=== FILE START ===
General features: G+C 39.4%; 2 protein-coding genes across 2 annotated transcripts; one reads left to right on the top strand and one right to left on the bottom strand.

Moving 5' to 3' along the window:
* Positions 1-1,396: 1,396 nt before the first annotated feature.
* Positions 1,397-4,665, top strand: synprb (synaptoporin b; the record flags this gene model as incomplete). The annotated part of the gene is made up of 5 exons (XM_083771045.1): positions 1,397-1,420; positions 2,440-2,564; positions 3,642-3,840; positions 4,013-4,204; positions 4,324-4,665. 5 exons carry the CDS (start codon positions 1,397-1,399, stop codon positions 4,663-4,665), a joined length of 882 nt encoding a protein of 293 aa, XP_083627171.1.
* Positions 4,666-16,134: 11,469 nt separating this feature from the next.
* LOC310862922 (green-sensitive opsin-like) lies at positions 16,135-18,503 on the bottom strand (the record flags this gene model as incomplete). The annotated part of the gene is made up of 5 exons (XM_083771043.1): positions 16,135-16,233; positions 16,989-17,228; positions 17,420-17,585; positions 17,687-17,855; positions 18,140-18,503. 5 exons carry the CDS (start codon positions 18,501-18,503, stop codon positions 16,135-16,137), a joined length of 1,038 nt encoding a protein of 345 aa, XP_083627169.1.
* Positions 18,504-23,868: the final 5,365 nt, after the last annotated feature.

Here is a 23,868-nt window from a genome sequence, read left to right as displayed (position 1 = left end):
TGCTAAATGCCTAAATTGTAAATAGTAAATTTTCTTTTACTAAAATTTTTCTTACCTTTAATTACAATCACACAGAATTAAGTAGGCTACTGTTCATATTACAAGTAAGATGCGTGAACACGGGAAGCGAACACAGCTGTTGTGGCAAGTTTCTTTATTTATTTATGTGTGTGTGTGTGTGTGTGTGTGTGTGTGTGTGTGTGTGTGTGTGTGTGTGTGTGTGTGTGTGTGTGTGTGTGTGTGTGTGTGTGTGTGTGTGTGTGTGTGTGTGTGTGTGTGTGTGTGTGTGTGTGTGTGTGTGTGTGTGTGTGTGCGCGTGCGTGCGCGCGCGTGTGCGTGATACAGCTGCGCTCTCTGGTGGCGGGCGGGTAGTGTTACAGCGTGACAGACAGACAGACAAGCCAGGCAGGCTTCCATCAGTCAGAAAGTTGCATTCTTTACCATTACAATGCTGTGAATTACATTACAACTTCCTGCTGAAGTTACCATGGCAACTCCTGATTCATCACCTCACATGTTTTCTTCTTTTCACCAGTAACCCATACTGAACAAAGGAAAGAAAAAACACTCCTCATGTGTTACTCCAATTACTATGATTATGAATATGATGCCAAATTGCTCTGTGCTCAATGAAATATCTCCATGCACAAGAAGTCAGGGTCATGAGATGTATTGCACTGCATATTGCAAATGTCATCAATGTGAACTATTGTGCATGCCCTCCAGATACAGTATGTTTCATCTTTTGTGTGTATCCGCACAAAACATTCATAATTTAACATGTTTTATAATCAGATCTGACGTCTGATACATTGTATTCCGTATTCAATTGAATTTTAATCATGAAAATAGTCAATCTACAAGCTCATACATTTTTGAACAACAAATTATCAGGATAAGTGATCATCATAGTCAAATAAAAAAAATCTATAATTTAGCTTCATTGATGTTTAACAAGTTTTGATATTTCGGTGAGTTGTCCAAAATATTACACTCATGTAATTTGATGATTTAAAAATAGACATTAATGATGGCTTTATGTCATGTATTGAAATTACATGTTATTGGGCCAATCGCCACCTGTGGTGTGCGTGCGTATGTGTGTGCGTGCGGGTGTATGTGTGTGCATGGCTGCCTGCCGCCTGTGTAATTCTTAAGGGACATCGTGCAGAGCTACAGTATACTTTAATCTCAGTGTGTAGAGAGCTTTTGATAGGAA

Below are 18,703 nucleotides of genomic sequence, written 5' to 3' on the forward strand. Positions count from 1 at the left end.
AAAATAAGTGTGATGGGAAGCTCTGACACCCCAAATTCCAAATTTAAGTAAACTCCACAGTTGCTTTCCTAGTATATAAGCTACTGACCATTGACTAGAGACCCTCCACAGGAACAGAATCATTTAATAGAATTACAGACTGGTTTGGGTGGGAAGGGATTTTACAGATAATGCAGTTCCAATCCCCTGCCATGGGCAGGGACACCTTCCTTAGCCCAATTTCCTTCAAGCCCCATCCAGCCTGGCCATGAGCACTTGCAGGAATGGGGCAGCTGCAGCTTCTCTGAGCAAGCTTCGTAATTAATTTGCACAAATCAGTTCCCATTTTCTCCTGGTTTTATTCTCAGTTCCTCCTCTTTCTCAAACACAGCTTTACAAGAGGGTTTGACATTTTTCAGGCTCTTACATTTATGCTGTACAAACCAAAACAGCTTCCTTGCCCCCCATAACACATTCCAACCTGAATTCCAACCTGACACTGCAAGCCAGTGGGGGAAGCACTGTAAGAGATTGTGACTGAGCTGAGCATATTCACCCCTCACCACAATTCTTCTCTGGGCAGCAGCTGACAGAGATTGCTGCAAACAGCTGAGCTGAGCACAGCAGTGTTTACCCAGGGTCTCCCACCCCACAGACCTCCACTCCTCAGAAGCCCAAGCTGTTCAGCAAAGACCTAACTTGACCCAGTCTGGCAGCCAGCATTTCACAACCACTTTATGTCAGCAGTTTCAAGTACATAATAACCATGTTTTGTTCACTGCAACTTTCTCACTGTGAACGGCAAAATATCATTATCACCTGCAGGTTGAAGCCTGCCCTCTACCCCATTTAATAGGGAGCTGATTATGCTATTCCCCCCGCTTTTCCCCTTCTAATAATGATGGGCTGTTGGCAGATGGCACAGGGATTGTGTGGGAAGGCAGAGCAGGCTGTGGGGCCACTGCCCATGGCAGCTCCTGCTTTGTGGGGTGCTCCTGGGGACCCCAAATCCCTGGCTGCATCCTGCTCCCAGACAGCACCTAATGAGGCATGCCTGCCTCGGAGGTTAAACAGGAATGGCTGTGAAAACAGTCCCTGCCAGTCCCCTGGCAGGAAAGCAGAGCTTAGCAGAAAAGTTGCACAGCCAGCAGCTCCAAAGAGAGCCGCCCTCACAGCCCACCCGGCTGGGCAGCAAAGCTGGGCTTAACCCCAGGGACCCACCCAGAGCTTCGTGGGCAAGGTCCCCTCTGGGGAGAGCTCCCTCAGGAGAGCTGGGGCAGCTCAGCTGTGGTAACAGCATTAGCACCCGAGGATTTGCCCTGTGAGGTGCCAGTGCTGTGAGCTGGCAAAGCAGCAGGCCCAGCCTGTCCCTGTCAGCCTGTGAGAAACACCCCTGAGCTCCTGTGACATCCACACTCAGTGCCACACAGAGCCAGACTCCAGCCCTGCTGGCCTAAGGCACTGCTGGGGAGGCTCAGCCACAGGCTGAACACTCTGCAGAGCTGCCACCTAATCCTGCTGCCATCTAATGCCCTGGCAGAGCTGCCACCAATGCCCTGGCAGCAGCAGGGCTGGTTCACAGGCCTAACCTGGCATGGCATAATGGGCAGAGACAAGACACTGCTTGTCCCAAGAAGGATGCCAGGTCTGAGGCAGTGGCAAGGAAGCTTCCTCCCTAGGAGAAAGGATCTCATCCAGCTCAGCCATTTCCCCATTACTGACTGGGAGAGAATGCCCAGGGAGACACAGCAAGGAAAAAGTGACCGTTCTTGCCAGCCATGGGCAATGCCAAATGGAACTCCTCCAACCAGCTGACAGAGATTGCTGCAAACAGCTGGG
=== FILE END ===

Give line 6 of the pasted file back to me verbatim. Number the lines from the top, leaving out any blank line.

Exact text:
* LOC310862922 (green-sensitive opsin-like) lies at positions 16,135-18,503 on the bottom strand (the record flags this gene model as incomplete). The annotated part of the gene is made up of 5 exons (XM_083771043.1): positions 16,135-16,233; positions 16,989-17,228; positions 17,420-17,585; positions 17,687-17,855; positions 18,140-18,503. 5 exons carry the CDS (start codon positions 18,501-18,503, stop codon positions 16,135-16,137), a joined length of 1,038 nt encoding a protein of 345 aa, XP_083627169.1.